The absence of any furniture for the instructor is ridiculous. I wound up dragging a chair around to face the students and sitting so I could work the mouse and keyboard. I didn't bother with the monitor (there are way too many gadgets to tote. The tables and chairs are set up so the closet is in the back corner of the room). But no monitor means having to use two projection screens and I found that didn't completely take care of the problem of needing to turn around to look at the screen, since from that distance, I couldn't see whether the mouse was on what I wanted to click, and also it didn't mean I was able to look at their faces -- when sitting down, the screen is so high above their heads! So next week, I may have to resort to the monitor.
The tables and chairs in rows are awkward. We didn't move them, but in most future classes, at least during the second half, I don't see another option. We received a Registrar’s email about not changing classroom set up, and I’m not sure if this applies or not. Regardless, I am going to risk it.
Finally, I wanted to show Collaborate to them last night (we will use it on 9/11), so I brought my camera. But the PC is so far away and behind the students -- for me to be on cam and capture audio I'd have to stand back there. There's nowhere to place the camera except in the cabinet, so I'd have to face the cabinet rather than the students (who I guess would have to turn their chairs and watch my back) or the camera would be capturing my back. (They'd have to turn their chairs, regardless). When I am in front, the classroom image is of the back of students' heads.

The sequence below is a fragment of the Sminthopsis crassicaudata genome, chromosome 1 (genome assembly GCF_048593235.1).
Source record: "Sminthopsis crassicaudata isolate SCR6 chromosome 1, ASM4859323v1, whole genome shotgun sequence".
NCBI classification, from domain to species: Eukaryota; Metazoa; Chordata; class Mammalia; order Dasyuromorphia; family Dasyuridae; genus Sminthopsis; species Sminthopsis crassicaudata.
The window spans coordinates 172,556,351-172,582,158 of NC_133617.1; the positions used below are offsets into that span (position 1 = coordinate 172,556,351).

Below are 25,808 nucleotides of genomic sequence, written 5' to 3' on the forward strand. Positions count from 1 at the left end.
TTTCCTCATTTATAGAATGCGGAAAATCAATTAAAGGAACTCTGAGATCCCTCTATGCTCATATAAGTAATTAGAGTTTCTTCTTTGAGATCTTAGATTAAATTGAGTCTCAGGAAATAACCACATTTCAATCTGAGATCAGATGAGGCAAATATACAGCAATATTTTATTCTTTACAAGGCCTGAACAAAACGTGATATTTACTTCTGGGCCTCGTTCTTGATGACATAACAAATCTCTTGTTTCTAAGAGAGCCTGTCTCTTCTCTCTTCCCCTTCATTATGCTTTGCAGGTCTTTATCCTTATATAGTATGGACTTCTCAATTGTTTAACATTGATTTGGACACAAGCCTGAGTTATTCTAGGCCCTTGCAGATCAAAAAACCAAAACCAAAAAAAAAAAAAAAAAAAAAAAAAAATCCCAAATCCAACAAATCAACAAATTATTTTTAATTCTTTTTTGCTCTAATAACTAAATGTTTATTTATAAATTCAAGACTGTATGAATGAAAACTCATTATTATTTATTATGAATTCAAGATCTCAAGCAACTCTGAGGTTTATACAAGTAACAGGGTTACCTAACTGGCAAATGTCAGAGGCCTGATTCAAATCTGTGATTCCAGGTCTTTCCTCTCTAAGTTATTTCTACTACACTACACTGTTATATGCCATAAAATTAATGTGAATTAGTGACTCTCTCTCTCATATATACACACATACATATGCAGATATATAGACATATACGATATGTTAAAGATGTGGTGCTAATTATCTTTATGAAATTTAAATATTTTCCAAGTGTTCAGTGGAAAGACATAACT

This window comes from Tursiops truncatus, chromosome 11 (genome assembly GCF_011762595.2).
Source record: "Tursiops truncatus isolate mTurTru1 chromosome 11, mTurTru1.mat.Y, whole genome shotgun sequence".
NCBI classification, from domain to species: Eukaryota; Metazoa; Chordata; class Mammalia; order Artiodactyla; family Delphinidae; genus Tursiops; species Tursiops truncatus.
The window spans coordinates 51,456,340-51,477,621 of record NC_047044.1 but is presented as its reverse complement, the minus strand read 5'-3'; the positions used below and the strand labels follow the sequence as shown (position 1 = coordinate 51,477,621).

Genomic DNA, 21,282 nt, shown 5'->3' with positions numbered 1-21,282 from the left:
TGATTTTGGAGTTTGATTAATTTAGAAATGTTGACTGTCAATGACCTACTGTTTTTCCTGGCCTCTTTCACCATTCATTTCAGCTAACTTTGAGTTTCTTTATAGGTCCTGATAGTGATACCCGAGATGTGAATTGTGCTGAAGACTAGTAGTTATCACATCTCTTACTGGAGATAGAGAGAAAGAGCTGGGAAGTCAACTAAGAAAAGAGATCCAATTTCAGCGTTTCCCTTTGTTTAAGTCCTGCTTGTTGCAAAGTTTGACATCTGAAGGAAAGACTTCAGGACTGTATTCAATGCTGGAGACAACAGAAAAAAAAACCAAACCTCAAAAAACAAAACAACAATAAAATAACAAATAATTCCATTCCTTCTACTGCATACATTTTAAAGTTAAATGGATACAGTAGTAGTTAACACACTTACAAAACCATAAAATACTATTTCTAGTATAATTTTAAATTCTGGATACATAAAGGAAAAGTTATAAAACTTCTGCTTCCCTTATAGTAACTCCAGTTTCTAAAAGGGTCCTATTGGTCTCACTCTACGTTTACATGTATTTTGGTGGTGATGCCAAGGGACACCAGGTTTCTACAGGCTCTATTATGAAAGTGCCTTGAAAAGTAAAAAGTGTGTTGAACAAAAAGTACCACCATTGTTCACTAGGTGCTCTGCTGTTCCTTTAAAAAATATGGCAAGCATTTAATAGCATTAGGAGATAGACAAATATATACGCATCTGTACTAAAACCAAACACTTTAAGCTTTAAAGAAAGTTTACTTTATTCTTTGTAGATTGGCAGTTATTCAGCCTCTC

I do see the new building as a big improvement over the old business building, where the classrooms are worn out and dirty and the consoles are old and broken., but frankly, for a room with no windows, I don't see an advantage over the classrooms in the humanities building or the small lecture centers. And both have adequate tech that only requires a log on, not a card swipe and balancing a keyboard on my head. The small LCs has nice high ergonomic chairs on casters at the console, and the humanities classrooms have student desks that can be easily moved around. All so much closer to my office, also! It was been warm and (mostly) dry, so the walk is pleasant (if far), but December is going to be a different story. There are several just-as-nice tech rooms with windows in nearby buildings and many others not as close, if I felt like walking far) that are also better, IMO.
I am not sure it's worth the hassle of requesting a move so I'll make it work (I still could change my mind though), but I am definitely going to request humanities for next semester. The new BB is a nice building, but the classrooms could use a little re-design.